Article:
* Amsterdam-based SPV issued bonds in 2015 and 2016
* Bonds trading at a discount since last year
* Abu Dhabi had been expected to help UAE bond investors
* Etihad has been overhauling business after losses
By Davide Barbuscia
DUBAI, July 2 (Reuters) - The issuer of $500 million in bonds directly linked to Etihad Airways is looking at restructuring options as Abu Dhabi, which owns the carrier, has not intervened to avoid a default.
An Amsterdam-based special purpose vehicle called SPV Equity Alliance Partners (EAP) issued a $700 million bond in 2015 and $500 million bond in 2016 for Etihad and other airlines it partially owned at the time, including Alitalia and Air Berlin.
The bonds have been trading at a discount of over 25 points since last year, when Alitalia entered special administration and Air Berlin filed for bankruptcy, but the notes kept afloat because of market expectations of financial backing by Etihad, the borrower of reference under the special purpose vehicle, or by other Abu Dhabi entities.
Etihad spent billions of dollars on airline acquisitions that failed to deliver expected returns. The state-owned airline once owned minority stakes in as many as eight other carriers, and at the time of the bond issued through EAP, the notes were seen as strengthening Etihad’s partnerships with the other airlines.
The carrier, which last month reported a $1.5 billion annual loss, has been overhauling its business since 2016, replacing its top executive, dropping unprofitable routes and shrinking its fleet.
Etihad, which declined to comment, is not legally obliged to back the bonds as they have no cross-default provision, but with more than $500 million of EAP paper held by United Arab Emirates investors, some bondholders assumed Abu Dhabi would support the notes despite the insolvency of the two European airlines.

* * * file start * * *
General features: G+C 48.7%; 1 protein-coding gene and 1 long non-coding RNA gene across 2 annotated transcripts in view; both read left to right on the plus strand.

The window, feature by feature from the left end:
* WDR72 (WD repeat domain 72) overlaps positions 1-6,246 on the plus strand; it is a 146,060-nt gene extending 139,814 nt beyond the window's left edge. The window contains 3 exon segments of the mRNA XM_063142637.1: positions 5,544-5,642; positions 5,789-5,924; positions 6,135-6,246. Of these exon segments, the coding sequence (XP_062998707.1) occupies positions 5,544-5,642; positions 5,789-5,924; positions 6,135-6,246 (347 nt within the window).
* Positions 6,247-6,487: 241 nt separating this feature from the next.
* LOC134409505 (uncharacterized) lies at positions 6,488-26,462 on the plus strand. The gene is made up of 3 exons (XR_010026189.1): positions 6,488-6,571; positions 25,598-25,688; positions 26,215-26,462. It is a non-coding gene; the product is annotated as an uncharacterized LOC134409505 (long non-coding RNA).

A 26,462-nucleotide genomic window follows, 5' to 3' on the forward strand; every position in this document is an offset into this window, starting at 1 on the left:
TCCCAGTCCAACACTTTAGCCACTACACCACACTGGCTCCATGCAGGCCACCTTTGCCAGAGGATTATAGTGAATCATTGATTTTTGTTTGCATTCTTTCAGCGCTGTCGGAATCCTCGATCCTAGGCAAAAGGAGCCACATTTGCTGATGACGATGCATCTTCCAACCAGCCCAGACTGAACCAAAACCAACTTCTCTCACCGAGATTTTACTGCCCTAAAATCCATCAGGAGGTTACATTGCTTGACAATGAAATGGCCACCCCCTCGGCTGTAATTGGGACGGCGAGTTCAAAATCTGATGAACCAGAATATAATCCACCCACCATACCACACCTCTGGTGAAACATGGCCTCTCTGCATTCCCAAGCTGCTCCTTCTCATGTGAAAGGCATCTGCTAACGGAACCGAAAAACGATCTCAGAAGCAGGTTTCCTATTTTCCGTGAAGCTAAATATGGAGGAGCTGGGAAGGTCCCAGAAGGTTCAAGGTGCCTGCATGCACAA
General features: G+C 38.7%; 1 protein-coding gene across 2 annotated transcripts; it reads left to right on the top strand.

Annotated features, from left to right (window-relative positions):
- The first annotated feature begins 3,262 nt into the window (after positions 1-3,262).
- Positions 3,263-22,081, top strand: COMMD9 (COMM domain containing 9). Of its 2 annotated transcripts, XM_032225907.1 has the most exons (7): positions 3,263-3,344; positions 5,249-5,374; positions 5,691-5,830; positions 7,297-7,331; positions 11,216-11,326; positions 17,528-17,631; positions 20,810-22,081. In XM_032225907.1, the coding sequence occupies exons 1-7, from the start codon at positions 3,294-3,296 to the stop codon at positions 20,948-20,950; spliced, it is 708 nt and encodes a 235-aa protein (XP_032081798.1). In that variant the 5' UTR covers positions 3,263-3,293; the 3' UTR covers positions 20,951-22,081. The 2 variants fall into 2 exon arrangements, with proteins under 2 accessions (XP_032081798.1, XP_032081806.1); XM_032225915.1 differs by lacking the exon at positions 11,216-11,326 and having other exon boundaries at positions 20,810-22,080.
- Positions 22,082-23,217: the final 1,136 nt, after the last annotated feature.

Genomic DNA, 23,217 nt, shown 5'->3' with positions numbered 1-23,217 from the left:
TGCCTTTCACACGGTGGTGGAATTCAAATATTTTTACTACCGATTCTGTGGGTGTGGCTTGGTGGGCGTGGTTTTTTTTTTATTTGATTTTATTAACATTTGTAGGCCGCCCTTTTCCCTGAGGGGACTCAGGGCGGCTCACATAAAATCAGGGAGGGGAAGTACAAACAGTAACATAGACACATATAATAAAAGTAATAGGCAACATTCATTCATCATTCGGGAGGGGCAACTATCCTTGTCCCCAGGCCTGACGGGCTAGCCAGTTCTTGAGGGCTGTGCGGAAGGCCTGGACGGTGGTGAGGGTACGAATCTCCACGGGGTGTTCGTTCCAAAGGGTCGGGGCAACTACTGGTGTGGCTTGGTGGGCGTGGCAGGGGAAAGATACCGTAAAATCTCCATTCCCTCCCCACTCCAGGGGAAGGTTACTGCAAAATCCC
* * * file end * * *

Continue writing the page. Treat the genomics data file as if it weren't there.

Late last week EA Partners 2, the issuer of the bonds due in 2021, announced on the Irish stock exchange that an attempt to auction for cash the defaulted obligations of Alitalia and Air Berlin, called a “remarketing” exercise, had failed as the bid that was put forward was insufficient to redeem the notes.
It said it is considering restructuring options including selling the defaulted obligations of Alitalia and Air Berlin and using the proceeds to redeem the notes at discount, or selling both the defaulted debt and the non-defaulted part of the bonds and using the proceeds to redeem all of the outstanding paper.
All the options are subject to bondholders’ approval.
Some creditors believe some sort of intervention is still possible. “In excess of 70 percent of the bond is held by Abu Dhabi based investors, whose entire participation in this complex deal hinged upon Etihad’s support,” said one creditor.
“It would be more advantageous for them if noteholders voted to collapse the structure. It takes one very high profile and highly controversial bond out of the public domain, allowing them to restructure the underlying airlines with less scrutiny.”
Following the issuer’s statement, the bonds lost more than 2 points, which is a significant though not dramatic drop.
“I don’t think it got any better, but I don’t think there is any less chance (of an intervention),” another creditor said.
Also, given the composite structure of the notes, the worst-case scenario would still be financially limited, he added.
Additional reporting by Alexander Cornwell Editing by Edmund Blair